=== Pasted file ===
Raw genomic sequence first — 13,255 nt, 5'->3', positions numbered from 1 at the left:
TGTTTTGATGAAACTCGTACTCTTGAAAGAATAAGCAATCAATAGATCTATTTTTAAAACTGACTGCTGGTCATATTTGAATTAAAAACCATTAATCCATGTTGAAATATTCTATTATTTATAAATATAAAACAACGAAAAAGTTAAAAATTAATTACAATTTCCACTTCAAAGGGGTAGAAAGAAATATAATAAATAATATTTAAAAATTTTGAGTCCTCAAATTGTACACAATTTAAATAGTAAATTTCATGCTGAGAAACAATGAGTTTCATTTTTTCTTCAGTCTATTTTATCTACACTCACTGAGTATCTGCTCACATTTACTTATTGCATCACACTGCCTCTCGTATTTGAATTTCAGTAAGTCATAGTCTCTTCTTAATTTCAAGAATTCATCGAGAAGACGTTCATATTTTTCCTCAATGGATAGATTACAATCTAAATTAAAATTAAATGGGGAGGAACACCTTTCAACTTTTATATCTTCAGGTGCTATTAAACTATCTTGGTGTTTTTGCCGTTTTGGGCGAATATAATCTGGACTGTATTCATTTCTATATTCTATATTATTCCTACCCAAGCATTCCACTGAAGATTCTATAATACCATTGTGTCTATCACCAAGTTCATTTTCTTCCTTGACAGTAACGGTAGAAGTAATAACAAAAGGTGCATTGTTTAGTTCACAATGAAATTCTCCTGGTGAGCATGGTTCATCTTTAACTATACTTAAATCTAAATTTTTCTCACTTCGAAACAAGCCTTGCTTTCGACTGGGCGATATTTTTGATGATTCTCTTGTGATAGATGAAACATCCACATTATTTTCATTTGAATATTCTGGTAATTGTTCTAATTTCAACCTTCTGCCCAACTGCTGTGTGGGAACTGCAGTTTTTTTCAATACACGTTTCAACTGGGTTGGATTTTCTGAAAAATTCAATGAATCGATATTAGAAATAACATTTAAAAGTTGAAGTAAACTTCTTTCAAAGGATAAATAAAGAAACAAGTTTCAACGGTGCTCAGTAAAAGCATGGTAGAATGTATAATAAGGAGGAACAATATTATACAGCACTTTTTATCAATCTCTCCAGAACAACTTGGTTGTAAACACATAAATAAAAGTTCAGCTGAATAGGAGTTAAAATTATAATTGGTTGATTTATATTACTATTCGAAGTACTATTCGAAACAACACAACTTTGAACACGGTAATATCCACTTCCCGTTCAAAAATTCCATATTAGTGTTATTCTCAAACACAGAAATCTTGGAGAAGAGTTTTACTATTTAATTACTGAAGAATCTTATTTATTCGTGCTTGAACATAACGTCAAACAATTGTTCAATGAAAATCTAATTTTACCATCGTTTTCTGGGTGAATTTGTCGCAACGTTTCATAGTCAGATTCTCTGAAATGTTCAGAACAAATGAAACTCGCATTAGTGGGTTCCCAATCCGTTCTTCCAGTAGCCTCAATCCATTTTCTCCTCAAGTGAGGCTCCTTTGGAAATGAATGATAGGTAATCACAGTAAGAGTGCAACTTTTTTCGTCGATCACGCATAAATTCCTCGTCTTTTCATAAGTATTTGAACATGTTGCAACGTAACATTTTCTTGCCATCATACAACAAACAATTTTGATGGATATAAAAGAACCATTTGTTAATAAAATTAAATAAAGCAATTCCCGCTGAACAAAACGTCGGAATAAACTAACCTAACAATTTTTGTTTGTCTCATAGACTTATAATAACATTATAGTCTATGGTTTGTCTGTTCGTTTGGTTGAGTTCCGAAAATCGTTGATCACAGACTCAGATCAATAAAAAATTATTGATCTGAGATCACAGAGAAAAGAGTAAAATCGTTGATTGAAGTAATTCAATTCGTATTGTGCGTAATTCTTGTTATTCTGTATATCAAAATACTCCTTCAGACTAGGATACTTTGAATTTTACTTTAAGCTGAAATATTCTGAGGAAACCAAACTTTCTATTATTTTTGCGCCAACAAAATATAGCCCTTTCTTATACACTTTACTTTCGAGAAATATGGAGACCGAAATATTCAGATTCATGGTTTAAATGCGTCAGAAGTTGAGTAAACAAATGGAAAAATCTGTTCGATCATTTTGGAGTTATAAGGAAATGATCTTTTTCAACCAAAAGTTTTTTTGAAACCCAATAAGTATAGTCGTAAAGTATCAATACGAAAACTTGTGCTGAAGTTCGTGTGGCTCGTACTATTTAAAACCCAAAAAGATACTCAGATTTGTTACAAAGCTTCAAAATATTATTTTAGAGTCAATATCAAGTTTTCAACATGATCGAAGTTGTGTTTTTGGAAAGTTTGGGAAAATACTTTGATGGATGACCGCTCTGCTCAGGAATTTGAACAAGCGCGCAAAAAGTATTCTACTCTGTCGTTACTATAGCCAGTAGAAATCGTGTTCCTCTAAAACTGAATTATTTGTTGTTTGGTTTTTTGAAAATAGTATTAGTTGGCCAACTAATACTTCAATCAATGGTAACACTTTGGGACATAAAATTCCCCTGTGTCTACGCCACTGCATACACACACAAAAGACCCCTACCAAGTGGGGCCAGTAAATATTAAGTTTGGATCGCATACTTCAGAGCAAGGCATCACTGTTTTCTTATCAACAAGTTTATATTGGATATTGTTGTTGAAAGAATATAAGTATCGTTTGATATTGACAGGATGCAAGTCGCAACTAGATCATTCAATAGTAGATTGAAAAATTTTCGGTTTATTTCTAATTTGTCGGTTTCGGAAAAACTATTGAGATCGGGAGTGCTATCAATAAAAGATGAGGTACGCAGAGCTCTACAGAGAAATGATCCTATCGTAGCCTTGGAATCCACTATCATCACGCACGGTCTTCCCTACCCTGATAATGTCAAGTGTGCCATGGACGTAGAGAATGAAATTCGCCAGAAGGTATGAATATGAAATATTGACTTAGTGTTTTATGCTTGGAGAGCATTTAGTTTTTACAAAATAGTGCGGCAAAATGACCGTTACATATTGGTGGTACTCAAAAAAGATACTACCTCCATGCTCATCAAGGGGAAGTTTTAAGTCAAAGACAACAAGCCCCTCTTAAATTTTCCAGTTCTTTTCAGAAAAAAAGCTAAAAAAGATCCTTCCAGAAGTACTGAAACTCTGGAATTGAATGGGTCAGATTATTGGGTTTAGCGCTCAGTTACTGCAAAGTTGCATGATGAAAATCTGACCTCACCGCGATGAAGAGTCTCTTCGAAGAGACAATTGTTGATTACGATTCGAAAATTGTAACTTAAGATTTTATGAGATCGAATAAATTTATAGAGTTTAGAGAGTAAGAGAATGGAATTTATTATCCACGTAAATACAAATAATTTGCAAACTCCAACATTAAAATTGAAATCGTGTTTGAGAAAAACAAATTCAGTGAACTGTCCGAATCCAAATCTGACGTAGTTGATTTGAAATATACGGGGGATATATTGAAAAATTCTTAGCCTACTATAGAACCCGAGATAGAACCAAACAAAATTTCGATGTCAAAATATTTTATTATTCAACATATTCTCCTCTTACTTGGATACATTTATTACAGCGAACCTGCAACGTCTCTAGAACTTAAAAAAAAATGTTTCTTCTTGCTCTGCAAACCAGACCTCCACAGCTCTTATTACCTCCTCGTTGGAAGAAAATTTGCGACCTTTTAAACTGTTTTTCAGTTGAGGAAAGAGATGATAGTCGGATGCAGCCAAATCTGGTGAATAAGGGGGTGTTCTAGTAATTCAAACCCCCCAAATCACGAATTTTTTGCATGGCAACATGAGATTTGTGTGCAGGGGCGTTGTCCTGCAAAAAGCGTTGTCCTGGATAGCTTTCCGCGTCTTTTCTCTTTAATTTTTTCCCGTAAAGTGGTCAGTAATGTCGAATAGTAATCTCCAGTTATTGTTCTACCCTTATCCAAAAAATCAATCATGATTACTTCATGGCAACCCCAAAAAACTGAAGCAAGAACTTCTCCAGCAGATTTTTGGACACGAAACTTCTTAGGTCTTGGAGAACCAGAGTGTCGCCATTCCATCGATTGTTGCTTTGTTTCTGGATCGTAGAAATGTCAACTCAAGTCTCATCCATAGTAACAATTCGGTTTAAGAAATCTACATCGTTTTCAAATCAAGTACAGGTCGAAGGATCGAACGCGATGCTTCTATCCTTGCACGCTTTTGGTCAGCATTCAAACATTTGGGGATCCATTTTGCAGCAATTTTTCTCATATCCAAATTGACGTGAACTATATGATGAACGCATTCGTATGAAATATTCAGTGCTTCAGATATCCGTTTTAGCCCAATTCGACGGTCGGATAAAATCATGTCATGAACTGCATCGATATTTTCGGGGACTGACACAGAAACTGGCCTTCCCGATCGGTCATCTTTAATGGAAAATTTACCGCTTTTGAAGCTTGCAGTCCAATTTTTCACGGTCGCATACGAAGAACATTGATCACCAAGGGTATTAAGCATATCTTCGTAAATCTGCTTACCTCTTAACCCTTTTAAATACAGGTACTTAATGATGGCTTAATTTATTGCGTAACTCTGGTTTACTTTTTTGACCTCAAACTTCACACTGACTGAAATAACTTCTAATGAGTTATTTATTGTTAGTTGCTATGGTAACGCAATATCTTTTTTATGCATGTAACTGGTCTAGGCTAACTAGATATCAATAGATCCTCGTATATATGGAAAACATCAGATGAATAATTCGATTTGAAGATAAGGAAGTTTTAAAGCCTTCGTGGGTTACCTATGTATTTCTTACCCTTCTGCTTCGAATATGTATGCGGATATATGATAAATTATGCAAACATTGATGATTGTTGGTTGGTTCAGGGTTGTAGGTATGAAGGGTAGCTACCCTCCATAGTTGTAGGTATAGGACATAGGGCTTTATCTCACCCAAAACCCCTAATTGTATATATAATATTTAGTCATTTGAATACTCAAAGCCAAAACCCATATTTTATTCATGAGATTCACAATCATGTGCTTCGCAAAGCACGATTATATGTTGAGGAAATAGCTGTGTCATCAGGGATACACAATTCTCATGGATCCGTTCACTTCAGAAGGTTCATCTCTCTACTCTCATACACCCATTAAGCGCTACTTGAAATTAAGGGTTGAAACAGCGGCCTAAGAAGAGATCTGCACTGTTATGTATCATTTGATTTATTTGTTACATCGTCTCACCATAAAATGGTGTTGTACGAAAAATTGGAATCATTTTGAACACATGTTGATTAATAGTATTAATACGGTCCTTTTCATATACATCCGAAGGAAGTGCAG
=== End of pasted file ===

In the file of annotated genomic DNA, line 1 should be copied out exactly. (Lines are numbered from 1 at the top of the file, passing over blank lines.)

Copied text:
Raw genomic sequence first — 13,255 nt, 5'->3', positions numbered from 1 at the left: